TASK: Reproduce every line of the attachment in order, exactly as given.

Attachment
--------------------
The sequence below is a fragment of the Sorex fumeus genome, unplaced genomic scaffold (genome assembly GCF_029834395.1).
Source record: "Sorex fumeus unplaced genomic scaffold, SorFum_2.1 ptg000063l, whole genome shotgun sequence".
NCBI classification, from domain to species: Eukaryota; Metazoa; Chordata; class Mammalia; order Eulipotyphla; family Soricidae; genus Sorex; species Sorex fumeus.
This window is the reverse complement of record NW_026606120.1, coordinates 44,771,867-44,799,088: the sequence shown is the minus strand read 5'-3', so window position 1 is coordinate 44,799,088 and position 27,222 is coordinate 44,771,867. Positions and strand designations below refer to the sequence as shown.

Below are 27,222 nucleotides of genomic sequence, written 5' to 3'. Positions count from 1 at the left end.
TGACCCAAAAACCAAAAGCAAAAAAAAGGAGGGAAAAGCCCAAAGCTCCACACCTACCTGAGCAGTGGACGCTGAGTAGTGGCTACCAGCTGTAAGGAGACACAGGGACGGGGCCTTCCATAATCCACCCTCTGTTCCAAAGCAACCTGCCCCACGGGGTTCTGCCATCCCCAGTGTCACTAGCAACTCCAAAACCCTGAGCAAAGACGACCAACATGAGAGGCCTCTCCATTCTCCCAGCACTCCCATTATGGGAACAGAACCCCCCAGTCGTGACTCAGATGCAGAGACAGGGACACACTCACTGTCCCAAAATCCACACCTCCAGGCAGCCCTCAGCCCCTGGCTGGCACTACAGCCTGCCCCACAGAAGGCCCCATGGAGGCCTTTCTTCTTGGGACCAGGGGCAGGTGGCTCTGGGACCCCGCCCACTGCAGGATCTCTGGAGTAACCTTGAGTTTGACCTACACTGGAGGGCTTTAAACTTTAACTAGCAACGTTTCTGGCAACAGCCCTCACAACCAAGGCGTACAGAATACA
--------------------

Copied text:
The sequence below is a fragment of the Sorex fumeus genome, unplaced genomic scaffold (genome assembly GCF_029834395.1).
Source record: "Sorex fumeus unplaced genomic scaffold, SorFum_2.1 ptg000063l, whole genome shotgun sequence".
NCBI classification, from domain to species: Eukaryota; Metazoa; Chordata; class Mammalia; order Eulipotyphla; family Soricidae; genus Sorex; species Sorex fumeus.
This window is the reverse complement of record NW_026606120.1, coordinates 44,771,867-44,799,088: the sequence shown is the minus strand read 5'-3', so window position 1 is coordinate 44,799,088 and position 27,222 is coordinate 44,771,867. Positions and strand designations below refer to the sequence as shown.

Below are 27,222 nucleotides of genomic sequence, written 5' to 3'. Positions count from 1 at the left end.
TGACCCAAAAACCAAAAGCAAAAAAAAGGAGGGAAAAGCCCAAAGCTCCACACCTACCTGAGCAGTGGACGCTGAGTAGTGGCTACCAGCTGTAAGGAGACACAGGGACGGGGCCTTCCATAATCCACCCTCTGTTCCAAAGCAACCTGCCCCACGGGGTTCTGCCATCCCCAGTGTCACTAGCAACTCCAAAACCCTGAGCAAAGACGACCAACATGAGAGGCCTCTCCATTCTCCCAGCACTCCCATTATGGGAACAGAACCCCCCAGTCGTGACTCAGATGCAGAGACAGGGACACACTCACTGTCCCAAAATCCACACCTCCAGGCAGCCCTCAGCCCCTGGCTGGCACTACAGCCTGCCCCACAGAAGGCCCCATGGAGGCCTTTCTTCTTGGGACCAGGGGCAGGTGGCTCTGGGACCCCGCCCACTGCAGGATCTCTGGAGTAACCTTGAGTTTGACCTACACTGGAGGGCTTTAAACTTTAACTAGCAACGTTTCTGGCAACAGCCCTCACAACCAAGGCGTACAGAATACA